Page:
Welcome to my very first blogpost as a Spellbinders International Blog Ambassador!

(german translation is here).

When I stumbled into the world of Spellbinders this spring, I couldn’t imagine I’d become a member of this vital community. But it all happened so fast and here I am.

I have been a crafter since I made my first Barbie dresses at the age of 5. This ‚habit‘ of mine is something I share with millions of other creative people. Nowadays we all meet online, share, inspire and virtual work with each other like a huge family. As I am a crafter of several orientations, I always try to bring my hobbies together. Using die cuts for sewing or decorations is only a question of ‚when‘, not ‚how‘. I recently made a quick tutorial for Mother’s Day with die cut foam, please check it out here: stucco technique. More craft ideas made with Spellbinders can be found HERE. And many more to come!

What I can ’stucco‘ can be steampunked, too. That brings me to my actual job as an international blog ambassador: To show the world a design idea influenced by my country’s history and mind. Many countries share a past of industrial revolution during the 19th century. Germany has participated and bloomed during that period of time. The area I am living in used water power for ages. Beautiful relics of craftsmenship and technical knowledge have been left and preserved by our ancestors.

In my neighbourhood I found a museum where the spirit of the early days of steam is still alive. In a former distillery you can visit one of the very last steam engines working. Please take a closer look at the Wilhelm Fabry museum. Nowadays the engine is running with electrical power for environmental reasons, but 130 years ago there has been this amazing engine working with the mighty power of steam, feeding all machines in the building with its motion.

Based on that local history I want to show you where modern craft tools and history can meet. I upcycled a dress form for your inspiration. The first picture was taken in front of the steam engine in the museum. The second comes right from my backyard!

 

steampunk

Steampunk dressform

Because I like to make things for practical use, I transformed the dress form into a jewellery stand! You can put your favourite necklaces on there: rings and things, earrings and brooches.

What you need is… well, a dress form. I bought a cheap one and covered it with some newspaper decoupage and a copper finish.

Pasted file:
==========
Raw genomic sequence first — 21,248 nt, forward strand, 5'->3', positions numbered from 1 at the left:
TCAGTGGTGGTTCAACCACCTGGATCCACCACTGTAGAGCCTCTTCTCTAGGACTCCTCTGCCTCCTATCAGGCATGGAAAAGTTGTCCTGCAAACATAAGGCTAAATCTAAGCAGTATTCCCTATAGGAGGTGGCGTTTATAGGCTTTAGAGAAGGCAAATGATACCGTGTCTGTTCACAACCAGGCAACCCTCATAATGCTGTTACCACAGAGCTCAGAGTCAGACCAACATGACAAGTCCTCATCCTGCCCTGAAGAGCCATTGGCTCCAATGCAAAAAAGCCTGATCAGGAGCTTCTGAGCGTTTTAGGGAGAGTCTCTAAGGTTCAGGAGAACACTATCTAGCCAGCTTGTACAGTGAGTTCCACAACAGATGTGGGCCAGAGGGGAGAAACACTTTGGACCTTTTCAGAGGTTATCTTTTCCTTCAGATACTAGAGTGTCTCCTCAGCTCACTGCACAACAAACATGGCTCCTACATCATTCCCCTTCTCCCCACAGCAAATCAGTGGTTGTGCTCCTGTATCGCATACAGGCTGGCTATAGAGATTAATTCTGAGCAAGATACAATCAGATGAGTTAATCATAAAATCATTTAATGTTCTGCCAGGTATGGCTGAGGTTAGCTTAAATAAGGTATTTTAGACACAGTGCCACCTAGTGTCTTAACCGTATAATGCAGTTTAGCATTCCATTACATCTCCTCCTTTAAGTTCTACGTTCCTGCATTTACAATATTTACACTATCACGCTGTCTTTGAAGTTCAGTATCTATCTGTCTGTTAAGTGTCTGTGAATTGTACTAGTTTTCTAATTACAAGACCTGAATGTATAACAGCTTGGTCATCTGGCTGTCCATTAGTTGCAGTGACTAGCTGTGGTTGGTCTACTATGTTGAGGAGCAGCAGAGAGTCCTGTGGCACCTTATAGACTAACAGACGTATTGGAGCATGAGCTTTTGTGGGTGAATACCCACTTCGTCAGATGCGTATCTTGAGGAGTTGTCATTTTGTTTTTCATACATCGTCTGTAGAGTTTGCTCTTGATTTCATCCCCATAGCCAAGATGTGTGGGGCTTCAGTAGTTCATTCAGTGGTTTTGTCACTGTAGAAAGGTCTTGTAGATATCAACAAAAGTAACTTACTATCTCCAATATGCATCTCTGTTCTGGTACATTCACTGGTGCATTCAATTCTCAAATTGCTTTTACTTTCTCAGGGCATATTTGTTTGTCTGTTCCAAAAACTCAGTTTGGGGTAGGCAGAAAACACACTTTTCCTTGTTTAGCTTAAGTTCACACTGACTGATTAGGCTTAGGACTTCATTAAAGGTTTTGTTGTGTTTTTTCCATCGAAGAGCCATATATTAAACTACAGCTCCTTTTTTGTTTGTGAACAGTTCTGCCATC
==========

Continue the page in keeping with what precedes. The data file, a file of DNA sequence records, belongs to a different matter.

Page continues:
Then I have been very busy to cut tons of sprockets with my beloved Spellbinders ‚Sprightly Sprockets‘ die and lots of brown foam (using foam that matches your desired colour will make it easier to paint it afterwards).

For the time travel effect I added a clock from Ikea, its insides and some plastic pipes.

Then glue the foam to your form and let dry. Paint with whatever you like and what works with foam. I used acrylic paint in copper, silver permanent stamp ink (Coloris) and some golden rub-on. For an additional „sprocket“ effect I have cut a few parts from a soda can. Plus some labels with the same soda can metal. I used ‚Ribbon Tags Trio Two‘.

The dress form can be used in several ways. For rings and my watch I added some hooks. Additional chains can hold brooches and earrings.

I think this is not a project you will do every day. But I have more smaller ones on my WIP (work in progress) list and will show them soon.

I hope you enjoyed and got some inspiration. During the time travel back to the (fantasy-)steampunk era my photographing son had some fun with his mother and the steam engine. (Dear people from the museum: I am only pretending to push the valve!)

Many thanks and kind regards to the management of the Wilhelm Fabry museum for your kind permission to take photos in front of this beautiful steam engine. (PS: You really need an English version of that website!)
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